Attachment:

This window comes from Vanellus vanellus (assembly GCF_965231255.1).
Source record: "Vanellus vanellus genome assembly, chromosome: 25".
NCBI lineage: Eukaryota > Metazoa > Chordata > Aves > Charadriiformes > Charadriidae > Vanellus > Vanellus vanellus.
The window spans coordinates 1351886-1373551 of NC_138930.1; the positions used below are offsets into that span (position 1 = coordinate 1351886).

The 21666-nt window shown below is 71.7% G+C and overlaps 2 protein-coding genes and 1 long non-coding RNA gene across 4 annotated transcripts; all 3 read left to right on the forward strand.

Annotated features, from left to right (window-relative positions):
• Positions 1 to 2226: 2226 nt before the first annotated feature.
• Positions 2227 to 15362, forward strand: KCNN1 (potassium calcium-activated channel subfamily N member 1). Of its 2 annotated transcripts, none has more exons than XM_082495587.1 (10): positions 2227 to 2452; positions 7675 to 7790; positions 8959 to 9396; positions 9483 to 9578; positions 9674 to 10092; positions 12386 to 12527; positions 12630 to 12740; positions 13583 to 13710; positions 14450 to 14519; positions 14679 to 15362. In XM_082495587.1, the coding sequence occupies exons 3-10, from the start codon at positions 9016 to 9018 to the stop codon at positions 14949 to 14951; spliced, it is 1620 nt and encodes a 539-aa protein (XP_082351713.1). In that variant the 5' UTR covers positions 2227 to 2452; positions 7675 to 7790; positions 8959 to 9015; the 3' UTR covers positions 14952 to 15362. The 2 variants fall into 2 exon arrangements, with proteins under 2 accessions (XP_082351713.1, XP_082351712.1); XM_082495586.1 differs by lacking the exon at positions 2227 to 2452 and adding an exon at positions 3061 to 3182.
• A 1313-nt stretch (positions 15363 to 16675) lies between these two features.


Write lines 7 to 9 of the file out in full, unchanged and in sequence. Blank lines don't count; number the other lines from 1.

• Positions 1 to 2226: 2226 nt before the first annotated feature.
• Positions 2227 to 15362, forward strand: KCNN1 (potassium calcium-activated channel subfamily N member 1). Of its 2 annotated transcripts, none has more exons than XM_082495587.1 (10): positions 2227 to 2452; positions 7675 to 7790; positions 8959 to 9396; positions 9483 to 9578; positions 9674 to 10092; positions 12386 to 12527; positions 12630 to 12740; positions 13583 to 13710; positions 14450 to 14519; positions 14679 to 15362. In XM_082495587.1, the coding sequence occupies exons 3-10, from the start codon at positions 9016 to 9018 to the stop codon at positions 14949 to 14951; spliced, it is 1620 nt and encodes a 539-aa protein (XP_082351713.1). In that variant the 5' UTR covers positions 2227 to 2452; positions 7675 to 7790; positions 8959 to 9015; the 3' UTR covers positions 14952 to 15362. The 2 variants fall into 2 exon arrangements, with proteins under 2 accessions (XP_082351713.1, XP_082351712.1); XM_082495586.1 differs by lacking the exon at positions 2227 to 2452 and adding an exon at positions 3061 to 3182.
• A 1313-nt stretch (positions 15363 to 16675) lies between these two features.